This is a question I received from an athlete (be sure to ask us if you have any questions pertaining to cycling also!):

Dear Shayne –

I am getting ready for my first cyclocross race in late September.  How much running should I be doing (if any) to get ready?  I have heard and read many opinions on the topic, but I wanted to get yours also.

Short answer, yes, you need to perform running specific workouts for cross, but with a caveat of keeping them skilled and/or explosive based.

Skill-Based Runs

Since cross involves jumping off and back onto your bike multiple times per lap, steep climbs that are un-rideable, muddy terrain or sand that is impassable by bike, and getting caught behind riders who go down, it is important to be able to quickly transition from riding to running to riding again.  So, the primary component to a cross running skill workout should be the dismount and remount…

Dismounts / Remounts

Workout: Evil 20’s

This workout is VERY intense and needs to be done when well rested to get the most out of it (i.e. do it early in the week).

  1. Go ALL OUT for 20 seconds.
  2. Recover for 20 seconds spinning easy.
  3. Dismount and run alongside the bike up a steep incline or carry the bike on your shoulder up a set of stairs, again going ALL OUT.
  4. Remount and spin easy for 20 seconds.
  5. Repeat starting at step 1 again.

Start off with 2-3 sets based on current fitness level and work up to 8-10 sets.  Focus on keeping the dismounts and remounts as smooth as possible, especially when you become fatigued from the efforts.

Barriers

Barriers, logs, a stray dog on course, etc. all require dismounting, lifting the bike over the obstacle, and remounting again as quickly and efficiently as possible.  Like many things in life, this takes a minute to learn, but a lifetime to master.  So, the more you can practice and mimic the race conditions you are going to encounter, the better!  Practice carrying your bike over barriers that are on flat ground, downhill, uphill, on sand, grass, gravel, mud, etc.  Make it as diverse as possible.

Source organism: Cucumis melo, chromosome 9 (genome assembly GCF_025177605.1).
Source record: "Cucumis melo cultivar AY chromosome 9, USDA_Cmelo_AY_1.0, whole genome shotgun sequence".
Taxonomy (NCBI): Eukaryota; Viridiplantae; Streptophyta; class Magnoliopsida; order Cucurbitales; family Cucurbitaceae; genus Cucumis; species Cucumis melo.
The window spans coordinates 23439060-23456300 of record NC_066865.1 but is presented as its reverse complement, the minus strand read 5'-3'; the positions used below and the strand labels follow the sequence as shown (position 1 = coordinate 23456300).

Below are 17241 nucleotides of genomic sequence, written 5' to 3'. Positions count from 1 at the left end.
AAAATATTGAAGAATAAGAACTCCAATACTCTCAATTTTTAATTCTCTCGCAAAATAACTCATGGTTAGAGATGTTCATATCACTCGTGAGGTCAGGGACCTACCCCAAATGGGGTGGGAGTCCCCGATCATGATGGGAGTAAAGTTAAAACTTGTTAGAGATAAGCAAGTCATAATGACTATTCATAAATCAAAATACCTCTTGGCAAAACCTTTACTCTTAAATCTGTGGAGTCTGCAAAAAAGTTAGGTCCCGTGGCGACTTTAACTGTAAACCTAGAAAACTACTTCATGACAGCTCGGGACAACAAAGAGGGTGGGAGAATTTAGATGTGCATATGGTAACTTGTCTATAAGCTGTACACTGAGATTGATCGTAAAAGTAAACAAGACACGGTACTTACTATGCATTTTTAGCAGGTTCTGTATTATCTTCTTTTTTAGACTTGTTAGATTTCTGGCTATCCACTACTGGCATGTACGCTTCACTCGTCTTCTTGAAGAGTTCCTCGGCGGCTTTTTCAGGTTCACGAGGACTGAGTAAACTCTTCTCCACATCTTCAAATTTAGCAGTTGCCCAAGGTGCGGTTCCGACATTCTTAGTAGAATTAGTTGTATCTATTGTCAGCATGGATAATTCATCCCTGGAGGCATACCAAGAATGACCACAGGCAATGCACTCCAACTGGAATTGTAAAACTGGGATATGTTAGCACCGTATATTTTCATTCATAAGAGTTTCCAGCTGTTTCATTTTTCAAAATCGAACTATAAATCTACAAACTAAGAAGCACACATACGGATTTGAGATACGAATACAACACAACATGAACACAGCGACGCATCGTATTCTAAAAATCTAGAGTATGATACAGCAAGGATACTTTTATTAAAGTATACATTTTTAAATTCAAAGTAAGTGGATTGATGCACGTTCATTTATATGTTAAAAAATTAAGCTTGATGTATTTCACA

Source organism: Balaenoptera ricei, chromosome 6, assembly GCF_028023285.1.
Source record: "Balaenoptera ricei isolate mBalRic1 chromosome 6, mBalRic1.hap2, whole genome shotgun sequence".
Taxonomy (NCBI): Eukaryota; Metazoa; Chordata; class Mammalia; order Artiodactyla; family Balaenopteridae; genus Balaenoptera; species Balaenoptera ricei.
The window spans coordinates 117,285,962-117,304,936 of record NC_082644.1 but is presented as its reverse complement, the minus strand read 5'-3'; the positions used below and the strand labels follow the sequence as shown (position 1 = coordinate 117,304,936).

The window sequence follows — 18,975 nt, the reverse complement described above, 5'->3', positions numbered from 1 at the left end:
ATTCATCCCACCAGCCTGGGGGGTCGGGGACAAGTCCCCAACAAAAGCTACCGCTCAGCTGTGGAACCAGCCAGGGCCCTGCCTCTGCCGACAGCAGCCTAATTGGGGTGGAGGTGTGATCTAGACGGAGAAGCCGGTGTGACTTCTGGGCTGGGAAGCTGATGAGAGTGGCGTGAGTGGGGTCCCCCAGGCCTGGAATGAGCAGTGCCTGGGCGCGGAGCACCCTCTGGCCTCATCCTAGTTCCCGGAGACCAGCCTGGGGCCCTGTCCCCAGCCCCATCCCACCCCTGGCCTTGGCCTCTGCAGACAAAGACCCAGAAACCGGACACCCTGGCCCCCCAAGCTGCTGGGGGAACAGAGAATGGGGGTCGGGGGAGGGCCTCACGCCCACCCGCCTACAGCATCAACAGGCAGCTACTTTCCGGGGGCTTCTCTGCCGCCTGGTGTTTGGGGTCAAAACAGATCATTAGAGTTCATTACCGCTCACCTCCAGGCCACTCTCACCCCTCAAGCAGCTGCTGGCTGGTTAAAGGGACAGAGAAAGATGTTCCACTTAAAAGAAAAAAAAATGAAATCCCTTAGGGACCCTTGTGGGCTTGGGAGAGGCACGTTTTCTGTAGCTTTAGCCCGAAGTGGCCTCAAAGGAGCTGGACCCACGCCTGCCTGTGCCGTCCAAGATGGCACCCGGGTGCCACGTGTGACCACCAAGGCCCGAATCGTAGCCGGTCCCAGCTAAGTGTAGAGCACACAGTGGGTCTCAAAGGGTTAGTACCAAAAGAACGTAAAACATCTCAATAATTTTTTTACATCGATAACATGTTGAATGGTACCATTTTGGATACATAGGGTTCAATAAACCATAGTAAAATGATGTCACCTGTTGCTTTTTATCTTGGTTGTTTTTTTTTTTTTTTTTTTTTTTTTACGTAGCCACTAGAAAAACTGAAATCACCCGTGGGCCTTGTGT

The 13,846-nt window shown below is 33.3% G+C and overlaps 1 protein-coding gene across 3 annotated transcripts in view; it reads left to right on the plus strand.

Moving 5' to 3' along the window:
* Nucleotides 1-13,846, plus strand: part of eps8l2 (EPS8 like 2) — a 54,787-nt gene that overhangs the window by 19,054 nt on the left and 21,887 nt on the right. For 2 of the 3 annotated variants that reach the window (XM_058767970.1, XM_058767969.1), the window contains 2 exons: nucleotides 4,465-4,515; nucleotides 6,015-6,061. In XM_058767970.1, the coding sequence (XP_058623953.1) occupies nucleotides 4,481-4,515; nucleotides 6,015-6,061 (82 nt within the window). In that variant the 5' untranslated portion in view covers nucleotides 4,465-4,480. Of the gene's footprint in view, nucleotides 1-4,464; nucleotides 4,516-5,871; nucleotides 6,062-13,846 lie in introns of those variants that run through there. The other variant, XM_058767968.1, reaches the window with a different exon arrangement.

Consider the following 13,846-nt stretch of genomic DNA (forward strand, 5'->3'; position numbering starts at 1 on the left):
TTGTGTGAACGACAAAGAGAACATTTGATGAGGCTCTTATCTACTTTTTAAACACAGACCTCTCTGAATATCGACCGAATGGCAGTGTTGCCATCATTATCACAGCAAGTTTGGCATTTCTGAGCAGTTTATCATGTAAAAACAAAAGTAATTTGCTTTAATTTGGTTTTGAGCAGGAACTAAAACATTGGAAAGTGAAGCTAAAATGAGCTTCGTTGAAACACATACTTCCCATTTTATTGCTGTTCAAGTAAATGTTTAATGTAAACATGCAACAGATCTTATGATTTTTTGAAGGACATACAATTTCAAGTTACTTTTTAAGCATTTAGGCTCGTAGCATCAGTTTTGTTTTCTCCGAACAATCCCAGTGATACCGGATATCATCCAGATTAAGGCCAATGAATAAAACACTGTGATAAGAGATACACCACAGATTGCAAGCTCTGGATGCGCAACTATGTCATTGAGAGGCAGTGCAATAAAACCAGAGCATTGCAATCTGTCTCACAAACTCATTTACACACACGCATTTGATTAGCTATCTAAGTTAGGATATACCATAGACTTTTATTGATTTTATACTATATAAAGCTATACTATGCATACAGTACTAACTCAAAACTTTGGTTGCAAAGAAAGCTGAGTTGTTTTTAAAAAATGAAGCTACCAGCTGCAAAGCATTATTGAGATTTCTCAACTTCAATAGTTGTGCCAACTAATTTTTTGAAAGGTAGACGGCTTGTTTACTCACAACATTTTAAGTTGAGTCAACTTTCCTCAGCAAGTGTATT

Explosive-Based Runs

Generating a lot of force quickly is paramount to pretty much every discipline in cycling.  In cross, it happens to be more important than most due to the twisty and tight cornering found in a course and the need to be able to accelerate hard repeatedly out of those corners and after a remount.  If I have an athlete that is struggling with generating power, I will recommend a short block of plyometrics before their cross season starts to help improve this.

Workout: Cross Specific Plyometrics

Be sure you are warmed up before performing these exercises and STOP if you have any joint / muscle pain – aside from muscle fatigue of course 🙂  Perform each of these for 30-90 seconds (based on fitness) and rest for equal time between exercises.  Run through the list 1-3 times each.  Perform them 1-3 times per week.  A Google image search will bring up each of these pictures.

  1. High Knees
  2. Butt Kicks
  3. Squat Jumps
  4. Forward Bounding
  5. Skaters
  6. Box Jumps

So, should you do running-specific workouts in prep for cross?  Yes, BUT they should not involve lacing up your trainers and going out for a steady 5k run.  Your training needs to become more specific the closer your event and race season gets; save the steady runs for your cross-training during the offseason.  Include 1-3 days per week of intense training that involves lots of dismounts, remounts, and riding over varying terrain.  Be sure to include some plyometric training as well if you are not as explosive as you would like to be.

#crossiscoming

About the Author Shayne Gaffney

Shayne holds a bachelors degree in biology, is a USA Cycling Level 2 Certified Coach, USA Olympic Committee Safe Sport Certified, and a Category 3 road and cyclocross racer. He is the owner of GC Coaching and the creator and director of P2 Cycling. He can be contacted directly via info@gaffneycyclingcoaching.com

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